Monday, May 05, 2003

Etymology Today from M-W: tempestuous \tem-PESS-chuh-wus\
: of, relating to, or resembling a tempest : turbulent, stormy

Time is sometimes marked in seasons, and seasons are associated with the weather. This explains how "tempus," the Latin word for "time" could have given rise to an English adjective for things turbulent and stormy. "Tempus" is the root behind the Old Latin "tempestus," meaning "season," and the Late Latin "tempestuosus," the direct ancestor of "tempestuous." As you might expect, "tempus" is also the root of the noun "tempest"; it probably played a role in the history of "temper" as well, but that connection isn't as definite.

More E.T. from M-W: usage notes:
putrid \PYOO-trid\
1 a : rotten b: foul 2 : morally objectionable

Can you sniff out another adjective that describes a less- than-pleasant odor? If "malodorous" comes to mind, you've got a good nose for synonyms. But malodorous smells aren't always as bad as putrid ones; they can range from merely unpleasant to really offensive. If "putrid" and "malodorous" don't seem quite right, try "noisome," which suggests that something is harmful as well as bad-smelling. "Fusty" and "musty" are used for things that are dirty, wet, or lacking in fresh air and sunlight (as in "a fusty old attic" or "the musty odor of a damp cellar"). For a real stinker, go with "fetid," a word for smells that are truly foul or disgusting.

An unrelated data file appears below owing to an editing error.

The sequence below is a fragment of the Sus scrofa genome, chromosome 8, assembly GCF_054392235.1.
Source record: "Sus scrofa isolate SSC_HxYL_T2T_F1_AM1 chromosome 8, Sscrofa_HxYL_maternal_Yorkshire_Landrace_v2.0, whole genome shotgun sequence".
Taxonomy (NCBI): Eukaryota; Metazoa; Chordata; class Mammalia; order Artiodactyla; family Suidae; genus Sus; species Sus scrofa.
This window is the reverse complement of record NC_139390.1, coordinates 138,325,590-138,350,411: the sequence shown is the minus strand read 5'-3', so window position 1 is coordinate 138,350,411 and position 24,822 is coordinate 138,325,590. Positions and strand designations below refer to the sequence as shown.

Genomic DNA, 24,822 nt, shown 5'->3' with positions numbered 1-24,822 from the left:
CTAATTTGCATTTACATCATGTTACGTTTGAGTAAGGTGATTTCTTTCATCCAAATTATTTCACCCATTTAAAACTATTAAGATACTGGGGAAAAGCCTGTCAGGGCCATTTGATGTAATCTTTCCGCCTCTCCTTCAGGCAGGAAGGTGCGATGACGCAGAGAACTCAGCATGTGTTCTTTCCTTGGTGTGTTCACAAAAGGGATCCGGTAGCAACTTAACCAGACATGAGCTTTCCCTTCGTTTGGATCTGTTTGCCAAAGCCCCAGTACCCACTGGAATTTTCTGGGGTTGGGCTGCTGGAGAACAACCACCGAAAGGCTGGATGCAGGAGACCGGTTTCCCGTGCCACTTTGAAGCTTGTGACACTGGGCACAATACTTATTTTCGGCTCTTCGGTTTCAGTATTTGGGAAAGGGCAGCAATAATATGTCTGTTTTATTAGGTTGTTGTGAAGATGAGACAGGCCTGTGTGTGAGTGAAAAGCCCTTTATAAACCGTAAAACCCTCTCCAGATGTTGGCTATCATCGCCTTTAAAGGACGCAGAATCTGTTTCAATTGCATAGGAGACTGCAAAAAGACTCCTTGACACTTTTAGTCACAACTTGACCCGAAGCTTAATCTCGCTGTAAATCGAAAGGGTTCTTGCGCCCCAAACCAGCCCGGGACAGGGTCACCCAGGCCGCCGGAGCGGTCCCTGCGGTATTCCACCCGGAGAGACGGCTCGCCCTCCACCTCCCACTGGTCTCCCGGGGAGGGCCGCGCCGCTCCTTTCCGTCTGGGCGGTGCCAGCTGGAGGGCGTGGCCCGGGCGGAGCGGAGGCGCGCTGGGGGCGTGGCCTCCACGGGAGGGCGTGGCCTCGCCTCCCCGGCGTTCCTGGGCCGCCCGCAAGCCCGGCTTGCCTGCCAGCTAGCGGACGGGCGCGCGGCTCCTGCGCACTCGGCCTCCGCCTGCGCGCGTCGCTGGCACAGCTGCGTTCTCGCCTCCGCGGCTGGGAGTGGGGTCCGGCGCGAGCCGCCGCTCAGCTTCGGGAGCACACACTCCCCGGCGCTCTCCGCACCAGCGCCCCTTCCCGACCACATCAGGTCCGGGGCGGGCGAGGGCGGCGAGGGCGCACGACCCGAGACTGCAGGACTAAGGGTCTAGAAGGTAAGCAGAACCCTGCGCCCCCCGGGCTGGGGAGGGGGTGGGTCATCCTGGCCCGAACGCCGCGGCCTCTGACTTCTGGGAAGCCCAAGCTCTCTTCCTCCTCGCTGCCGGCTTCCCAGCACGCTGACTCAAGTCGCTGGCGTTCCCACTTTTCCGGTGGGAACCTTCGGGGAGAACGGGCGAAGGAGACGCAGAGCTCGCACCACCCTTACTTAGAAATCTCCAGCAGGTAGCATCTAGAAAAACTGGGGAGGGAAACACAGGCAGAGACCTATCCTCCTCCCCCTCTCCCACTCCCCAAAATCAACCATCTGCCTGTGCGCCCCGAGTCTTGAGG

obstinate \AHB-stuh-nut\
1 : perversely adhering to an opinion, purpose, or course in spite of reason, arguments, or persuasion
2 : not easily subdued, remedied, or removed

If you're obstinate, you're just plain stubborn. "Obstinate," "dogged," "stubborn," and "mulish" all mean that someone is unwilling to change course or give up a belief or plan. "Obstinate" suggests an unreasonable persistence; it's often a negative word. "Dogged" implies that someone goes after something without ever tiring or quitting; it can be more positive. "Stubborn" indicates a resistance to change, which may or may not be admirable. Someone who displays a really unreasonable degree of stubbornness could accurately be described as "mulish."

Previous E.T.

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